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Massive Breach Hits Diagnostic Lab in Healthcare

Yet another massive breach has impacted the health care industry this June with Quest Diagnostic’s disclosure that 11.9 million customers may have their personal identifiable information (PII) access in yet another high profile cyber breached. This data was contained in systems managed by the American Medical Collection Agency (AMCA) of New York, a billing collector and apparent business associated of Quest Diagnostics.

On May 14, 2019, AMCA notified Quest Diagnostics of “potential unauthorized activity” on AMCA’s web payment page. It appears that between August 1, 2018 and March 30, 2019 an unauthorized user had access to the AMCA system that contained confidential PII on Quest Diagnostics patients. This likely included financial information (credit cards, bank account information) as well as other personal information such as medical records, personal identity, and social security numbers.

Early evidence seemed to indicate that attackers gained access to the AMCA website and then ran a “man in the middle” attack. This enabled the attackers to access payment and other personal information entered by website visitors. It does not appear that the laboratory test results internal to Quest were accessed, but the attackers did get any medical information that was entered through the AMCA website. AMCA was primarily part of a collection process used by Quest to track down customers, also involving a company called Optum360 that processes payments.

Note that Quest Diagnostics, like many other health care institutions, was also breached earlier in 2016. Late in 2016 Quest disclosed that a data breach impacted about 34,000 medical records. These include PII to include dates of birth, lab results, and names. At that time, the cyber attackers utilized an improperly secured mobile application to gain access to the breached medical records.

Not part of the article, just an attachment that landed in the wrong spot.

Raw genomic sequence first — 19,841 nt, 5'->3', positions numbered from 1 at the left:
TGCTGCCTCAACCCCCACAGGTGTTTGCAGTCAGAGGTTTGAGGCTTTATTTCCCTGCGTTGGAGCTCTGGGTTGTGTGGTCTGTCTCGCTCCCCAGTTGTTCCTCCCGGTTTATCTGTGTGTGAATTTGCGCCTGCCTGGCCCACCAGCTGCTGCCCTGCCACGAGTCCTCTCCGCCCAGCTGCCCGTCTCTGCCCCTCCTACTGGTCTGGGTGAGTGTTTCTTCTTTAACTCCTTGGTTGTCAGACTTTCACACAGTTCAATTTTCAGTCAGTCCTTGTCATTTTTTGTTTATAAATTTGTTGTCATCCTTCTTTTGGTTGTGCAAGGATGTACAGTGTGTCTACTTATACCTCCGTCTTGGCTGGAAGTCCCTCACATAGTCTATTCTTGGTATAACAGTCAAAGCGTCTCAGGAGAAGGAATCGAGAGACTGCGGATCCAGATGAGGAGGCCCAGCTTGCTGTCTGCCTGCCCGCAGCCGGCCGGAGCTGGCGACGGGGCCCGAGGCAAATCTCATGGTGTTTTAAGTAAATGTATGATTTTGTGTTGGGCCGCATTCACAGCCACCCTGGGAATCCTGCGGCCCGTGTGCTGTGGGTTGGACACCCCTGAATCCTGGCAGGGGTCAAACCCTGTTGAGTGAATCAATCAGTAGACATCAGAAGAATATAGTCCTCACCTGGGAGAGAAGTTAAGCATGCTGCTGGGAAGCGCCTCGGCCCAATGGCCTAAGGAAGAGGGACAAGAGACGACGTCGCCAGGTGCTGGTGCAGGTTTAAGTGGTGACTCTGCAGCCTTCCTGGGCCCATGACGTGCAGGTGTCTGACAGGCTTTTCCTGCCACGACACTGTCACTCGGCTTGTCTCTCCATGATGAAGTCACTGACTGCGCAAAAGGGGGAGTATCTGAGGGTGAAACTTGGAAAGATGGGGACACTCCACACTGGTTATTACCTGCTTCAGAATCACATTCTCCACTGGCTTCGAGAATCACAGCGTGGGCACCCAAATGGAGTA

Quest diagnostics has certainly not been alone. Last year, in 2018, hackers breached the network at Laboratory Corporation of America (LabCorp), one of the largest clinical laboratories in the United States. Pursuant to the detection of “unauthorized activity” on the Labcorp networks, their internal networks were temporarily shut down while they investigated the breach.

The number of successful cyber attacks on the health care industry is growing every year, either in records breached, number of institutions breached that year, growth in ransomware and other key metrics. The data on major data breaches, specifically those impacting more than 500 patients, is available in the HHS OCR data base which is accessible for anyone to see here: This portal lists the number of major breaches which can be sorted to identify breaches caused by “Hacking/IT Incidents.”